It’s the time of year when most companies are thinking about brightening up the workplace with a little bit of festive sparkle.
Someone, let’s call him Noel, is despatched to dig out the ‘Christmas’ box from the back of the stationary cupboard and the task of untangling the lights begins. But, there’s a nagging doubt. Hasn’t there been something, somewhere about the dangers of Christmas tree lights? Putting up decorations?
So, before the office Grinch appears, muttering ominously about PAT testing Christmas lights and needing someone ‘qualified’ to deck the halls, we thought we’d give you some good old DCP S&T advice to put your minds at ease.
Urban Myth 1 – You can’t put up Christmas decorations in the office – it’s ‘ealth and safety!
Wrong! Of course you can. And you don’t need a certificate to do it, either – just the proper tools for the job – ie using a suitable step ladder rather than trying to balance precariously on spinning, office wheelie chairs when trying to put the fairy on the top of the tree.
Urban Myth 2 – Indoor Christmas tree lights have to be PAT tested – annually!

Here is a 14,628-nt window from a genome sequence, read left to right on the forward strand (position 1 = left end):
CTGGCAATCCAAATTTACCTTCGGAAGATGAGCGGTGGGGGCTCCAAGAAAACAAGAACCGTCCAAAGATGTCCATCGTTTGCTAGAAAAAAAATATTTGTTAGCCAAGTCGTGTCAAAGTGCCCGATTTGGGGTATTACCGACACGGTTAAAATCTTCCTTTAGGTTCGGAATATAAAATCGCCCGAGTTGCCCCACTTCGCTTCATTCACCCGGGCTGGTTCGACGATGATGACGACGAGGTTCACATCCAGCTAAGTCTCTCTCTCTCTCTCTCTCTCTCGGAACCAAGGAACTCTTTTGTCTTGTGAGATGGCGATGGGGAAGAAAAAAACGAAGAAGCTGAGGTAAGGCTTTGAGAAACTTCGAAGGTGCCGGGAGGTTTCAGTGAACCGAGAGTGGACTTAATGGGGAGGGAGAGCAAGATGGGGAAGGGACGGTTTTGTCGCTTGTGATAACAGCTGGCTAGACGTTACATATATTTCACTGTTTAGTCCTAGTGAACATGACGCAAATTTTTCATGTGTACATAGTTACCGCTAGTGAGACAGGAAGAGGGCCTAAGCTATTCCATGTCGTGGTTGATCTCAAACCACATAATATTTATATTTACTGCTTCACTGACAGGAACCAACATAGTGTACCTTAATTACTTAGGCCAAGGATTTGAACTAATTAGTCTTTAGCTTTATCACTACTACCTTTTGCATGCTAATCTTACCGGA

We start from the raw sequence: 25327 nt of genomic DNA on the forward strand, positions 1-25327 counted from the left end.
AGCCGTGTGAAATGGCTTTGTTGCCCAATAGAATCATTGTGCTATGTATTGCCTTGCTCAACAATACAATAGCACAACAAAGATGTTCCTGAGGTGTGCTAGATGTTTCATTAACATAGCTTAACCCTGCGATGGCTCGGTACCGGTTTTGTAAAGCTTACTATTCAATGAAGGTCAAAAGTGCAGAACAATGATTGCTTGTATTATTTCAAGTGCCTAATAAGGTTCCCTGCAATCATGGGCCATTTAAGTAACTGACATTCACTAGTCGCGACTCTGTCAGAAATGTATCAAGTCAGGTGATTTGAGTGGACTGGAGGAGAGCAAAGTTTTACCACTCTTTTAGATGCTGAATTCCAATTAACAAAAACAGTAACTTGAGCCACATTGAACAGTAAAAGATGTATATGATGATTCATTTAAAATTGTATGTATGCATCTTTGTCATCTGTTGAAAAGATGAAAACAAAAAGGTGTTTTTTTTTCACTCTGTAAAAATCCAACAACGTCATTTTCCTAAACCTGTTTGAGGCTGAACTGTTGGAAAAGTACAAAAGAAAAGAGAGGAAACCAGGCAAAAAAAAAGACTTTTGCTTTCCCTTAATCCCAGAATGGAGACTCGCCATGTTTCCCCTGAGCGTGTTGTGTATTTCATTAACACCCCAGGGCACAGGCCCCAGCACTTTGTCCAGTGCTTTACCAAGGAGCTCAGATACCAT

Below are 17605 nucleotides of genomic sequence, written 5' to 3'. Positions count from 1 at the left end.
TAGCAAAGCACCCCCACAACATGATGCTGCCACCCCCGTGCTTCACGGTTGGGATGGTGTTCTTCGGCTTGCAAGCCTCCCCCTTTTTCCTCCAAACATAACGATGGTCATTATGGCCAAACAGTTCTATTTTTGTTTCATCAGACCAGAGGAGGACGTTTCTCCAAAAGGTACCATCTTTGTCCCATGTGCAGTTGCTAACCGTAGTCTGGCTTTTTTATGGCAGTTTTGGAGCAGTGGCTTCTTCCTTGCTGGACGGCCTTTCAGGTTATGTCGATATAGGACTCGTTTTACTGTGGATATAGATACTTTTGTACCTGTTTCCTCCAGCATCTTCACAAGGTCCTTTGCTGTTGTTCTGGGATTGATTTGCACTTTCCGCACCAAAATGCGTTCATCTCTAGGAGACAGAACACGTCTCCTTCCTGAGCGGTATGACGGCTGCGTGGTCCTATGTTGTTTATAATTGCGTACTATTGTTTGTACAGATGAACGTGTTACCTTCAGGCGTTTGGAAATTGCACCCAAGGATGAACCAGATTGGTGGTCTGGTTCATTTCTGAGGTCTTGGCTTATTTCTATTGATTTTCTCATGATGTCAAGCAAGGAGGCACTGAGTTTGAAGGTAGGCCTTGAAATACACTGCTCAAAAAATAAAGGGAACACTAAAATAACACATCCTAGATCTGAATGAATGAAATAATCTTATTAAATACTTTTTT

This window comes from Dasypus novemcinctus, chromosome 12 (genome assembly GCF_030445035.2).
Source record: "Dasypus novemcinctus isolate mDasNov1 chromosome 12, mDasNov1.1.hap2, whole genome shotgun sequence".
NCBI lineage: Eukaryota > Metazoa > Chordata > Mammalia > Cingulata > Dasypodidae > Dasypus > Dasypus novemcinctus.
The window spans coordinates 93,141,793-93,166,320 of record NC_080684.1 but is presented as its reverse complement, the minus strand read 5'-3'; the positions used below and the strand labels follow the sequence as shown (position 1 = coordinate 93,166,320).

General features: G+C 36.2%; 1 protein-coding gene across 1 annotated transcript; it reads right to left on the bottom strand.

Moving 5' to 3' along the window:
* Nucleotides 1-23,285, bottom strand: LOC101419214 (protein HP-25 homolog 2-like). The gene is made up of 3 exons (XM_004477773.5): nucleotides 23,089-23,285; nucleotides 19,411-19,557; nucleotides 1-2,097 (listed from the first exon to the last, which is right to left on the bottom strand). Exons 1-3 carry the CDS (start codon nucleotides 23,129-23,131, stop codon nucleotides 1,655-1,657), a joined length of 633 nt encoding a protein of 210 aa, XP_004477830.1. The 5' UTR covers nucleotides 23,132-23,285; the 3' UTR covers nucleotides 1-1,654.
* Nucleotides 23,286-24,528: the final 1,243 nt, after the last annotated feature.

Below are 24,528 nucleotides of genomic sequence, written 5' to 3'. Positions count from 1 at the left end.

Not true! Low risk items like indoor Christmas tree lights don’t need annual testing. What they do need is a thorough check for any obvious signs of damage when they emerge from storage. If any problems are spotted then it’s time to get them PAT tested – or take a trip to the shops to buy some new ones. Oh, and ensure that the last person out of the office at the end of the day, switches them off. No point in wasting electricity!
Urban Myth 3 – Don’t clear any snow – you could be sued!
For some reason we associate snow with Christmas despite the fact that it’s more likely to hit in the new year. Regardless of when we see the white stuff, the myth exists that you will be held responsible if someone has an accident following snow clearance. HSE don’t think so, again, common sense applies. Clearing snow makes it much easier for people to get about in bad weather. Do it carefully and responsibly and there shouldn’t be a problem. The Government website gives some great guidance:-
- do it early in the day – it’s easier to move fresh, loose snow
- don’t use water – it might refreeze and turn to black ice
- use salt if possible – it will melt the ice or snow and stop it from refreezing overnight (but don’t use the salt from salting bins as this is used to keep roads clear)
- you can use ash and sand if you don’t have enough salt – it will provide grip underfoot
- pay extra attention when clearing steps and steep pathways – using more salt may help
Think of us as the Christmas fairy, spreading common sense, happiness and a little bit of humour in this season of goodwill. Happy Christmas, and you’re welcome!